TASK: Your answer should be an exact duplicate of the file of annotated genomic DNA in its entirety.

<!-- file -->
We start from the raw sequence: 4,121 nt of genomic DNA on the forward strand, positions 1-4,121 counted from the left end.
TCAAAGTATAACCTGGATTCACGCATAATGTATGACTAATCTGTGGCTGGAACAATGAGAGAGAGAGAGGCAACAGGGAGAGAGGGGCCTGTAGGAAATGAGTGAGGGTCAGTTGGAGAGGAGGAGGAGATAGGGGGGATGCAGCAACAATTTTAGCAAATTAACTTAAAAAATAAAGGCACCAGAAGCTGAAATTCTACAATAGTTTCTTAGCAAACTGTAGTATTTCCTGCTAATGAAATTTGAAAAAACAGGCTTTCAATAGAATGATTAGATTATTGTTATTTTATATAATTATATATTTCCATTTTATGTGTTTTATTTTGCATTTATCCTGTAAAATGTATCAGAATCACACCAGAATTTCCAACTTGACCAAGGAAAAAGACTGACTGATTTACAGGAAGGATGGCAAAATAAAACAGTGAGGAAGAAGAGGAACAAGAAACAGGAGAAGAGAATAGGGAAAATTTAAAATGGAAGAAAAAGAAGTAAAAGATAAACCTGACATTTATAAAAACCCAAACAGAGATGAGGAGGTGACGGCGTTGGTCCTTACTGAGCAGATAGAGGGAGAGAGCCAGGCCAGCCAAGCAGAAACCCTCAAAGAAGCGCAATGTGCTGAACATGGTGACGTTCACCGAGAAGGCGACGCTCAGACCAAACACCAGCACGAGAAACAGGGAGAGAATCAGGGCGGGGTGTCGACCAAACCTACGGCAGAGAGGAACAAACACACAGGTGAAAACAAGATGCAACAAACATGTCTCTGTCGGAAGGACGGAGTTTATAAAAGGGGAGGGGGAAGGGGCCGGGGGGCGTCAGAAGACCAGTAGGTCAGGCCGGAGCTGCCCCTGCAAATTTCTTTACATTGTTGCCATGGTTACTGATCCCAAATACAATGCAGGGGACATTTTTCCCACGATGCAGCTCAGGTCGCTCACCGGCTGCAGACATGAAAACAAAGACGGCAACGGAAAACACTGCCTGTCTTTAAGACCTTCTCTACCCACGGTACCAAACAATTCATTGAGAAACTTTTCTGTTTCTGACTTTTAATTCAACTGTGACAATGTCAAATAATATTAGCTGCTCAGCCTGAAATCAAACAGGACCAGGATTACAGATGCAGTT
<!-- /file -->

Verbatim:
We start from the raw sequence: 4,121 nt of genomic DNA on the forward strand, positions 1-4,121 counted from the left end.
TCAAAGTATAACCTGGATTCACGCATAATGTATGACTAATCTGTGGCTGGAACAATGAGAGAGAGAGAGGCAACAGGGAGAGAGGGGCCTGTAGGAAATGAGTGAGGGTCAGTTGGAGAGGAGGAGGAGATAGGGGGGATGCAGCAACAATTTTAGCAAATTAACTTAAAAAATAAAGGCACCAGAAGCTGAAATTCTACAATAGTTTCTTAGCAAACTGTAGTATTTCCTGCTAATGAAATTTGAAAAAACAGGCTTTCAATAGAATGATTAGATTATTGTTATTTTATATAATTATATATTTCCATTTTATGTGTTTTATTTTGCATTTATCCTGTAAAATGTATCAGAATCACACCAGAATTTCCAACTTGACCAAGGAAAAAGACTGACTGATTTACAGGAAGGATGGCAAAATAAAACAGTGAGGAAGAAGAGGAACAAGAAACAGGAGAAGAGAATAGGGAAAATTTAAAATGGAAGAAAAAGAAGTAAAAGATAAACCTGACATTTATAAAAACCCAAACAGAGATGAGGAGGTGACGGCGTTGGTCCTTACTGAGCAGATAGAGGGAGAGAGCCAGGCCAGCCAAGCAGAAACCCTCAAAGAAGCGCAATGTGCTGAACATGGTGACGTTCACCGAGAAGGCGACGCTCAGACCAAACACCAGCACGAGAAACAGGGAGAGAATCAGGGCGGGGTGTCGACCAAACCTACGGCAGAGAGGAACAAACACACAGGTGAAAACAAGATGCAACAAACATGTCTCTGTCGGAAGGACGGAGTTTATAAAAGGGGAGGGGGAAGGGGCCGGGGGGCGTCAGAAGACCAGTAGGTCAGGCCGGAGCTGCCCCTGCAAATTTCTTTACATTGTTGCCATGGTTACTGATCCCAAATACAATGCAGGGGACATTTTTCCCACGATGCAGCTCAGGTCGCTCACCGGCTGCAGACATGAAAACAAAGACGGCAACGGAAAACACTGCCTGTCTTTAAGACCTTCTCTACCCACGGTACCAAACAATTCATTGAGAAACTTTTCTGTTTCTGACTTTTAATTCAACTGTGACAATGTCAAATAATATTAGCTGCTCAGCCTGAAATCAAACAGGACCAGGATTACAGATGCAGTT